With their debut album, Versions of Modern Performance, Horsegirl have translated the world of underground underage Chicago into 30 minutes of sludgy jubilation. Thudding drums, strangled guitar lines and catchy choruses: it’s a time-honoured formula, executed here with vigour and original flair.
The band produced this record as college freshmen and high school seniors and it is bursting with a fine balance of youthful exuberance and nuance beyond their years. Within a tight instrumental framework, the group explore a range of emphases and styles, from the more straightforward guitar pop of tunes like ‘Anti-Glory’ to textural instrumental interludes and the unusually weighted ‘Fall of Horsegirl’, in which the guitar foregrounds the vocal line.
The integrity of the artistic scene from which Horsegirl have emerged defines the sound, attitude and presentation of this music. The group are keen to champion the work of the network of fellow creatives too young to get into most concerts going on in Chicago and forced to organise shows and create among themselves. Their videos employ the talents of friends and peers who put their directorial and kitchen dancing skills to use in assertively homemade productions (check out the video for ‘Billy’). There is an infectious DIY enthusiasm in everything this band does, and this reverberates through Versions Of Modern Performance.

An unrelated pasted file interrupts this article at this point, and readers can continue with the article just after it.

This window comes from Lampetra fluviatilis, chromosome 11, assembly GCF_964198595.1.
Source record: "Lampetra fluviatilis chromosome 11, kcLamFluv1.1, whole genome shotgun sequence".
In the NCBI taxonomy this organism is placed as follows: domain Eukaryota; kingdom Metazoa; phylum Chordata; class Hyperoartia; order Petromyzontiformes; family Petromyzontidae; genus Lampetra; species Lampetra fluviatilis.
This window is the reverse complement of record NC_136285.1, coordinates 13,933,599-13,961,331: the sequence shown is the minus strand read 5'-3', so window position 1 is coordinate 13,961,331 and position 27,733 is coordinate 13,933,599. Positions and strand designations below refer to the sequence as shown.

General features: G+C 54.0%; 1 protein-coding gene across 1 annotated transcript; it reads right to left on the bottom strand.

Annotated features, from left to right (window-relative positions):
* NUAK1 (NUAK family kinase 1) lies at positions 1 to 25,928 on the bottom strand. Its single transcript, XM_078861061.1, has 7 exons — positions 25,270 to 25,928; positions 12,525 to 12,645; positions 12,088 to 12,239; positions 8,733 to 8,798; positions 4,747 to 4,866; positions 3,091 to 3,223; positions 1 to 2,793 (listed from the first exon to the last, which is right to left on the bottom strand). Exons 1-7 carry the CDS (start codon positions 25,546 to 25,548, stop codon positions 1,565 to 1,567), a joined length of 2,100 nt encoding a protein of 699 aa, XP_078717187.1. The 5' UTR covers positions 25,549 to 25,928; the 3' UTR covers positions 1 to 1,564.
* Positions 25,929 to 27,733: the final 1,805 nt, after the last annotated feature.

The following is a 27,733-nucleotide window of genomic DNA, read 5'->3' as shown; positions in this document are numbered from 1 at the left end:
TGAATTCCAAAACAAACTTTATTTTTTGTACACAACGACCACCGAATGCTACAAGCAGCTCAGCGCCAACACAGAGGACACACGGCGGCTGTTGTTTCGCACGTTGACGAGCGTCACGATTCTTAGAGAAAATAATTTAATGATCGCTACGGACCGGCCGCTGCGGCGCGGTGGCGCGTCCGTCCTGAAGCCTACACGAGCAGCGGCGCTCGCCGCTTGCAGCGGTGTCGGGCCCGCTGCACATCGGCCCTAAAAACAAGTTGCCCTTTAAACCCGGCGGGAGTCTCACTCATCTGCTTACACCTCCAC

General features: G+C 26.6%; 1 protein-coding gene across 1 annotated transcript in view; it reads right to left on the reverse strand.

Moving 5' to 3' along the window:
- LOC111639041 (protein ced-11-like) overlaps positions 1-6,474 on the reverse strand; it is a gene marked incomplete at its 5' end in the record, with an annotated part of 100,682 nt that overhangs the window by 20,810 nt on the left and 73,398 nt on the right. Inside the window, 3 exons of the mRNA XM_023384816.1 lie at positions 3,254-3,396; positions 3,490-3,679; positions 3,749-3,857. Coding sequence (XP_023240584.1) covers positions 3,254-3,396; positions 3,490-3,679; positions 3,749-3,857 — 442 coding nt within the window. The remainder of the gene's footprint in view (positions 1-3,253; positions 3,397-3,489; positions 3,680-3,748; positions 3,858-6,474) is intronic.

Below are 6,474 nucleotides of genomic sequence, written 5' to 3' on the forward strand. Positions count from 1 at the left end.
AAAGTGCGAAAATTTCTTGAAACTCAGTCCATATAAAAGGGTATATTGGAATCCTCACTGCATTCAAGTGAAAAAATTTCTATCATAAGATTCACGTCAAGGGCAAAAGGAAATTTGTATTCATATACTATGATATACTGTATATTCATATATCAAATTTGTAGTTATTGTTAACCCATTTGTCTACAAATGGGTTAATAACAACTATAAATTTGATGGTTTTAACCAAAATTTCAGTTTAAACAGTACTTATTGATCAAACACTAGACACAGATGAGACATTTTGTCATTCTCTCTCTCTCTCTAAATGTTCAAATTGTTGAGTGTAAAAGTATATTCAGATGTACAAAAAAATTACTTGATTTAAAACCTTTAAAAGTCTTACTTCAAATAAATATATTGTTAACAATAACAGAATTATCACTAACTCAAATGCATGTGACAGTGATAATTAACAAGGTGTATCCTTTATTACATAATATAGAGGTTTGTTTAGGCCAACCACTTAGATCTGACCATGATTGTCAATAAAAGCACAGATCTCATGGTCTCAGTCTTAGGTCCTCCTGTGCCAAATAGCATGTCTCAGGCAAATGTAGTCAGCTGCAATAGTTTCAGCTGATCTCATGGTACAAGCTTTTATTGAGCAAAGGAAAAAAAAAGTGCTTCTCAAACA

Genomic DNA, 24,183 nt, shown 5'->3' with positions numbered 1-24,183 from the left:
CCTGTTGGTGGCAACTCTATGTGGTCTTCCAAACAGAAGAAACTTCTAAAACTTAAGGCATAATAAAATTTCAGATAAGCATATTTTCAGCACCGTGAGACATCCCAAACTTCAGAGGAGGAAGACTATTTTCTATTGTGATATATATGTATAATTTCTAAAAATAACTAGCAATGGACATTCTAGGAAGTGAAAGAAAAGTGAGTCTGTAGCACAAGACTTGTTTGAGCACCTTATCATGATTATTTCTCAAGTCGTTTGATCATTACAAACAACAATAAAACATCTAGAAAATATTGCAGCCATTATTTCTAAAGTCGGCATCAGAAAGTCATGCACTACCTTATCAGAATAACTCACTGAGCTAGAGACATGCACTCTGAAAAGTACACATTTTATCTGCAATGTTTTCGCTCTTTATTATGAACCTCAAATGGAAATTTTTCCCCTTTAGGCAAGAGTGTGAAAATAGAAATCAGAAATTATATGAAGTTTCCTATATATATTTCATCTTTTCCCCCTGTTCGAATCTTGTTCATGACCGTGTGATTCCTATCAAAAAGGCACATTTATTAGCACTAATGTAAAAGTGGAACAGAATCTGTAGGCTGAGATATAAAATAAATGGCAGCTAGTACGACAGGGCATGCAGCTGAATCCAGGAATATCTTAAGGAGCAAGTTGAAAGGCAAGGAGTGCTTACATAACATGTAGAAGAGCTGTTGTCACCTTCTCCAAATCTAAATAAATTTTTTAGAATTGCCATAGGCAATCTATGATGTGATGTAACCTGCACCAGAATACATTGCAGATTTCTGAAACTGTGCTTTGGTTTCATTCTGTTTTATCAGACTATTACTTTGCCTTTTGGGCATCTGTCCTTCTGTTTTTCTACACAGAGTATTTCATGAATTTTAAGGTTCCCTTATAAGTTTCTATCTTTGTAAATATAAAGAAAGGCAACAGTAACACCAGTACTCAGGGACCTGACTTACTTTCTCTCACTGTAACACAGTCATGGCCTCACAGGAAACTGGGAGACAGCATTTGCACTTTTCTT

Undaunted by the transition from high school band to signees with heavyweight indie label Matador, the group have made a deliberate effort to remain faithful to the simple setup that has taken them this far. Describing this self-consciously as “the debut bare-bones album”, they bring the sound of their various basement rehearsal rooms to the studio. The choice of John Agnello as producer suits this aim to be true to the band’s roots, given that his CV, which includes Dinosaur Jr. and The Breeders, reads like a list of the influences you can hear working throughout the record.
Though this record takes many cues from the sound and approach of much of that American brand of alt rock that has been around since the mid-80s, the group make this sound their own. It feels like the natural outcome of three imaginative rock musicians playing in someone’s basement; an honest, instinctive debut free from contrived affectations.
Photo Credit: Cheryl Dunn